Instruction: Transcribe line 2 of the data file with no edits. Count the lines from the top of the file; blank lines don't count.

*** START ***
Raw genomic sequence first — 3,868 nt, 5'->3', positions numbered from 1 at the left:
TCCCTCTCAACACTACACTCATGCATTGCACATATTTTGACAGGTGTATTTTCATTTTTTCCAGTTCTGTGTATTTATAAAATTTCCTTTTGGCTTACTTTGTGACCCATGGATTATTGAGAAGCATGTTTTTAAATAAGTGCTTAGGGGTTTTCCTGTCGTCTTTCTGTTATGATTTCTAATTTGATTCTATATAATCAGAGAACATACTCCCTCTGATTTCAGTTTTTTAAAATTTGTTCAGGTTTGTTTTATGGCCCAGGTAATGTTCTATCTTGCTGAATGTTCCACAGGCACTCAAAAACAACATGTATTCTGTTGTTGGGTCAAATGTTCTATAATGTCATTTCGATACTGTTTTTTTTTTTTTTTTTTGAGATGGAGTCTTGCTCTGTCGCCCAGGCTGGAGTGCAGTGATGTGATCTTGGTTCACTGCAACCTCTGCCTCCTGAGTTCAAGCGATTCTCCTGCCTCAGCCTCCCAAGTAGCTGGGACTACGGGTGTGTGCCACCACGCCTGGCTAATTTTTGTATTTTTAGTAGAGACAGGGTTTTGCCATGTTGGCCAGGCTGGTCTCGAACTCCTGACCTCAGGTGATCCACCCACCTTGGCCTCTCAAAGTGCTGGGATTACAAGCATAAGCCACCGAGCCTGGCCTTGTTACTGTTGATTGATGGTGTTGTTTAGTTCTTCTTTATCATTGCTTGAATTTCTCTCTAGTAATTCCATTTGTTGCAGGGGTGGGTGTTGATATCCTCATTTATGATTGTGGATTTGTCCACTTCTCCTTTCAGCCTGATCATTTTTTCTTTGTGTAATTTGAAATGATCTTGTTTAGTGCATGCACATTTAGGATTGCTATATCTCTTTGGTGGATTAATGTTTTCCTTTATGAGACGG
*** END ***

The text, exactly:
TCCCTCTCAACACTACACTCATGCATTGCACATATTTTGACAGGTGTATTTTCATTTTTTCCAGTTCTGTGTATTTATAAAATTTCCTTTTGGCTTACTTTGTGACCCATGGATTATTGAGAAGCATGTTTTTAAATAAGTGCTTAGGGGTTTTCCTGTCGTCTTTCTGTTATGATTTCTAATTTGATTCTATATAATCAGAGAACATACTCCCTCTGATTTCAGTTTTTTAAAATTTGTTCAGGTTTGTTTTATGGCCCAGGTAATGTTCTATCTTGCTGAATGTTCCACAGGCACTCAAAAACAACATGTATTCTGTTGTTGGGTCAAATGTTCTATAATGTCATTTCGATACTGTTTTTTTTTTTTTTTTTTGAGATGGAGTCTTGCTCTGTCGCCCAGGCTGGAGTGCAGTGATGTGATCTTGGTTCACTGCAACCTCTGCCTCCTGAGTTCAAGCGATTCTCCTGCCTCAGCCTCCCAAGTAGCTGGGACTACGGGTGTGTGCCACCACGCCTGGCTAATTTTTGTATTTTTAGTAGAGACAGGGTTTTGCCATGTTGGCCAGGCTGGTCTCGAACTCCTGACCTCAGGTGATCCACCCACCTTGGCCTCTCAAAGTGCTGGGATTACAAGCATAAGCCACCGAGCCTGGCCTTGTTACTGTTGATTGATGGTGTTGTTTAGTTCTTCTTTATCATTGCTTGAATTTCTCTCTAGTAATTCCATTTGTTGCAGGGGTGGGTGTTGATATCCTCATTTATGATTGTGGATTTGTCCACTTCTCCTTTCAGCCTGATCATTTTTTCTTTGTGTAATTTGAAATGATCTTGTTTAGTGCATGCACATTTAGGATTGCTATATCTCTTTGGTGGATTAATGTTTTCCTTTATGAGACGG